Airlines might conduct these checks at their own facilities or outsource them to third parties, but the carriers are ultimately responsible for ensuring the aircraft are inspected on schedule. They must also routinely inspect the inspection processes themselves—by way of updates and modifications to their service requirements, which are provided by the manufacturer as improvements are made to the specific models in service.
In addition to ensuring that lights turn on, toilets flush, and in-flight-entertainment systems play glitch-free, the inspections probe deep into cockpit avionics, flight controls, and life-safety systems, such as oxygen supplies and pressurization systems. They also delve into structural components such as fuselage and wing panels and, of course, the engines. Those receive the most scrutiny. The engines and structural hardware endure stresses from virtually continuous use, Many of these forces are well understood, but understanding also evolves over time. Engineers develop the timing of inspections from, continuously updated databases of material strengths and load capacities, as well as from knowledge of when cracks and other flaws develop and how fast they grow.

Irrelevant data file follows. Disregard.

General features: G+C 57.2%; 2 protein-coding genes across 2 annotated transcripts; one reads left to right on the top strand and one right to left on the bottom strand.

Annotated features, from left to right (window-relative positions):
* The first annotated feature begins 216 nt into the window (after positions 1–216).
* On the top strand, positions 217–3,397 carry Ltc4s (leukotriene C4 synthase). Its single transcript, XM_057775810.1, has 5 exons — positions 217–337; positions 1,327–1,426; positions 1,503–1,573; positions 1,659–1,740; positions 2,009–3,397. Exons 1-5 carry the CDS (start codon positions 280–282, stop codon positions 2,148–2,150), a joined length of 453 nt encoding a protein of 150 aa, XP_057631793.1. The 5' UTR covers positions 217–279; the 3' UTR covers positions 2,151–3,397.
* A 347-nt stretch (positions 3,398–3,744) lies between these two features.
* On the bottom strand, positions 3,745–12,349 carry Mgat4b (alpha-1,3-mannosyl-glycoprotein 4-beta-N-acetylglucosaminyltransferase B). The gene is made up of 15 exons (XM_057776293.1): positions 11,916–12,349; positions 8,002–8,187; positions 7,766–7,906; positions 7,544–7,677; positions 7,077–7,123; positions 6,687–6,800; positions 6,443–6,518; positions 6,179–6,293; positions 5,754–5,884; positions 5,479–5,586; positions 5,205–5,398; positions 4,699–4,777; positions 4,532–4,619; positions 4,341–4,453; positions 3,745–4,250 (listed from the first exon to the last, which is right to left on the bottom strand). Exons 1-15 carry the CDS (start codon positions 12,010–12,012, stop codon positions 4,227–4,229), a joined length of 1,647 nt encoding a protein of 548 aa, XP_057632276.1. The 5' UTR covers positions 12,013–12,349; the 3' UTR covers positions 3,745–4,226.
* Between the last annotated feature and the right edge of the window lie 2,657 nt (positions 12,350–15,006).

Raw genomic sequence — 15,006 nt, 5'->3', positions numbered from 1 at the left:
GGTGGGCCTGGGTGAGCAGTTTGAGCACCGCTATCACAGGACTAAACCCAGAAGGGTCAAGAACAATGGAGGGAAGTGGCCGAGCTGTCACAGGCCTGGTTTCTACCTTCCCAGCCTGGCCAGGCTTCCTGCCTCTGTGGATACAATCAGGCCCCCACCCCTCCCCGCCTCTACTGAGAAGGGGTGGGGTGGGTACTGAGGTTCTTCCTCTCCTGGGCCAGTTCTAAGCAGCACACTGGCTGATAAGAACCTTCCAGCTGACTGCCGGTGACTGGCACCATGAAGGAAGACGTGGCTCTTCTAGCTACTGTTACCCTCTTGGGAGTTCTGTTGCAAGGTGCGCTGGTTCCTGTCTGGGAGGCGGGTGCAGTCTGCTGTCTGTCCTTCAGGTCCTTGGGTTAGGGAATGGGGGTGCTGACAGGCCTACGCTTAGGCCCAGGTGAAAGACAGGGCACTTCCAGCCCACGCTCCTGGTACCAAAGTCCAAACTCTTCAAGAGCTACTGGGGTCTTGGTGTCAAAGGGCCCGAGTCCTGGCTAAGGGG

Maintenance gets more complicated as airplanes age. “The life of an airplane is divided into what we call economic lifetimes, one of which is the period where its economical to fly the airplane with its initial maintenance cycle,” says Weber. “If you go beyond that you have to do extra work, and today airplanes are used for several economic lifetimes.”